As many as one in every five teens experiences depression during adolescence, but their symptoms often go undiagnosed and untreated because they lack access to mental health specialists.
But everyone’s main point of contact with the health care system is usually their primary care physician—and for adolescents, that can mean a pediatrician. So to support adolescent mental health, in February the American Academy of Pediatrics for the first time in 10 years released updated guidelines on adolescent depression.
These guidelines call for detecting depression early by screening every young American age 12 to 21 every year.
While it might be weird to think of an older teen, such as a college student, going to a pediatrician, it can be helpful for what’s called “continuity of care,” which means keeping the same doctor that you trust because—well, because you can! Some pediatric practices see patients until age 21. A pediatric practice that is adolescent-friendly will have at least one exam room that’s isn’t filled with balloons and teddy bears—it will resemble an adult exam room. And there are pediatricians—like SOVA’s own Dr. Rad, who was just featured in the Washington Post—who specialize in adolescent and young-adult medicine.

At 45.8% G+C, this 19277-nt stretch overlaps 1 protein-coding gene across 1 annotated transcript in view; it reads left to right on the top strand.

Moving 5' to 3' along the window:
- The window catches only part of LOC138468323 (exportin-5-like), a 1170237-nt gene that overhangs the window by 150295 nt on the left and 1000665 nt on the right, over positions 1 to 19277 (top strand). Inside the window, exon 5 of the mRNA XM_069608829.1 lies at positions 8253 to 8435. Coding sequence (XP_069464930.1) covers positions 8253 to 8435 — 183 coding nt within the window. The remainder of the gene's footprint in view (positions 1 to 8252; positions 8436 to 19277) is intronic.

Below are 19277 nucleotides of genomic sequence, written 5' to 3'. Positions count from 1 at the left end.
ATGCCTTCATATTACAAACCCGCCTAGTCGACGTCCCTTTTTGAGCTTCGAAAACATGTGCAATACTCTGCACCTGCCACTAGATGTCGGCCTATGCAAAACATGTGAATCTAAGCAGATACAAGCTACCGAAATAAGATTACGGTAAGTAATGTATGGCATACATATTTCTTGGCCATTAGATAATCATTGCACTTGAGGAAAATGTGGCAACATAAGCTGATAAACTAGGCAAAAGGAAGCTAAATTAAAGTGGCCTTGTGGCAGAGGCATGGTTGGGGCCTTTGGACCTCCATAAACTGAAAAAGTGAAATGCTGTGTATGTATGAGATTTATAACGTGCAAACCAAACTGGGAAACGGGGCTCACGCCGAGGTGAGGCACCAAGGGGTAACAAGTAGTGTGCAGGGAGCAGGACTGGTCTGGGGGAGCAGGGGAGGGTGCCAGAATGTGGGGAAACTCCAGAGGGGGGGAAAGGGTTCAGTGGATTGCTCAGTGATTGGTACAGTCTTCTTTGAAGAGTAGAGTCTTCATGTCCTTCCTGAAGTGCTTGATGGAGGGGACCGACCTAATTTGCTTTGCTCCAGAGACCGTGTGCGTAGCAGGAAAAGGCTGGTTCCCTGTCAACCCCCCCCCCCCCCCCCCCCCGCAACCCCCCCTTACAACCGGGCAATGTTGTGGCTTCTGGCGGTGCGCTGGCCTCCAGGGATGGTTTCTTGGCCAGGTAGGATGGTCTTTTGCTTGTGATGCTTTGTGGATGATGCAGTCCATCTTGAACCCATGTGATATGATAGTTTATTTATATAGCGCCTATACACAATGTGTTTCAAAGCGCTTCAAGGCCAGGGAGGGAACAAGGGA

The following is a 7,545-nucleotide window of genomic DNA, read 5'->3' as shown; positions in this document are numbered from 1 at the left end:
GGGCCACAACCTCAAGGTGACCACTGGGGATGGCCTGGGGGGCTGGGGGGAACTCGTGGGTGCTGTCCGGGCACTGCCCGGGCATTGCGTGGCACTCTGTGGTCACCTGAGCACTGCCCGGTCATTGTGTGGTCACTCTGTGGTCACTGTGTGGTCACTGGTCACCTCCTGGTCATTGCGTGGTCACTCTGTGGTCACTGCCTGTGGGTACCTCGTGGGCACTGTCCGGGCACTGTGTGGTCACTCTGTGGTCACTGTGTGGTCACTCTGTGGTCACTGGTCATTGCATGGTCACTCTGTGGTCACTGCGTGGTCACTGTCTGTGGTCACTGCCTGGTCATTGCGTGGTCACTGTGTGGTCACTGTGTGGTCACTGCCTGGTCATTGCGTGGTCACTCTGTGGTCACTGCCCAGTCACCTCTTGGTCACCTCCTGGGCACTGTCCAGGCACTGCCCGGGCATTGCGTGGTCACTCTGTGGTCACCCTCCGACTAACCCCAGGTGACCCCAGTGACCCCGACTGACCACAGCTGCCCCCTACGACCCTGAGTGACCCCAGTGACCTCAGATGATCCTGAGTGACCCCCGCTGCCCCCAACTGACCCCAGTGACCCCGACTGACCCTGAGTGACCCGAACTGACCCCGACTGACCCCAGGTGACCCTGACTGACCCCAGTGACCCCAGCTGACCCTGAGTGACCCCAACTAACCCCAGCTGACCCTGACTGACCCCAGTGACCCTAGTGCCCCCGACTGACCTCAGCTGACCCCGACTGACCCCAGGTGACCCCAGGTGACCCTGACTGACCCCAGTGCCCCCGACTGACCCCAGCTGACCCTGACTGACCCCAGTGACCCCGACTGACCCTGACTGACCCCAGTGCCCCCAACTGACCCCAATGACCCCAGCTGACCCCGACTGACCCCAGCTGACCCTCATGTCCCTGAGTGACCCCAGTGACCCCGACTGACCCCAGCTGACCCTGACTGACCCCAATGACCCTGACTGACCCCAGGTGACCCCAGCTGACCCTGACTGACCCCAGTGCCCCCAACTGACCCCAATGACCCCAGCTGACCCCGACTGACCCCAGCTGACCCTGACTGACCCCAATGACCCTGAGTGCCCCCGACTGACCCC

A lot of parents take their children to their pediatricians for scraped knees and sore throats “but don’t think of them when it comes to seeking help for emotional and behavioral issues,” said Rachel Zuckerbrot, MD, FAAP, a lead author of the guidelines. She added,
The American Academy of Pediatrics is supporting pediatricians so that they are prepared to identify and treat these types of issues. The earlier we identify teenagers who show signs of depression, the better the outcome.
The guidelines recommend:
- Providing a treatment team that includes the patient, family, and mental health experts
- Offering education and screening tools to identify, assess and diagnose patients
- Counseling on depression and options for management of the disorder
- Developing a treatment plan with specific goals in functioning in the home, with peers and at school
- Developing a safety plan, as needed, which includes restricting lethal means, such as firearms in the home, and providing emergency communication methods
“We would like to see teens fill out a depression screening tool as a routine part of their regular wellness visit,” said Amy Cheung, MD, also a lead author.
Parents should be comfortable offering any of their own observations, questions or concerns, which will help the physician get a well-rounded picture of the patient’s health.
It’s important to have health-care providers that you trust. Has your doctor screened you for depression? If not, have you still been able to talk with your doctor about your mental health challenges? Share with us in the comments!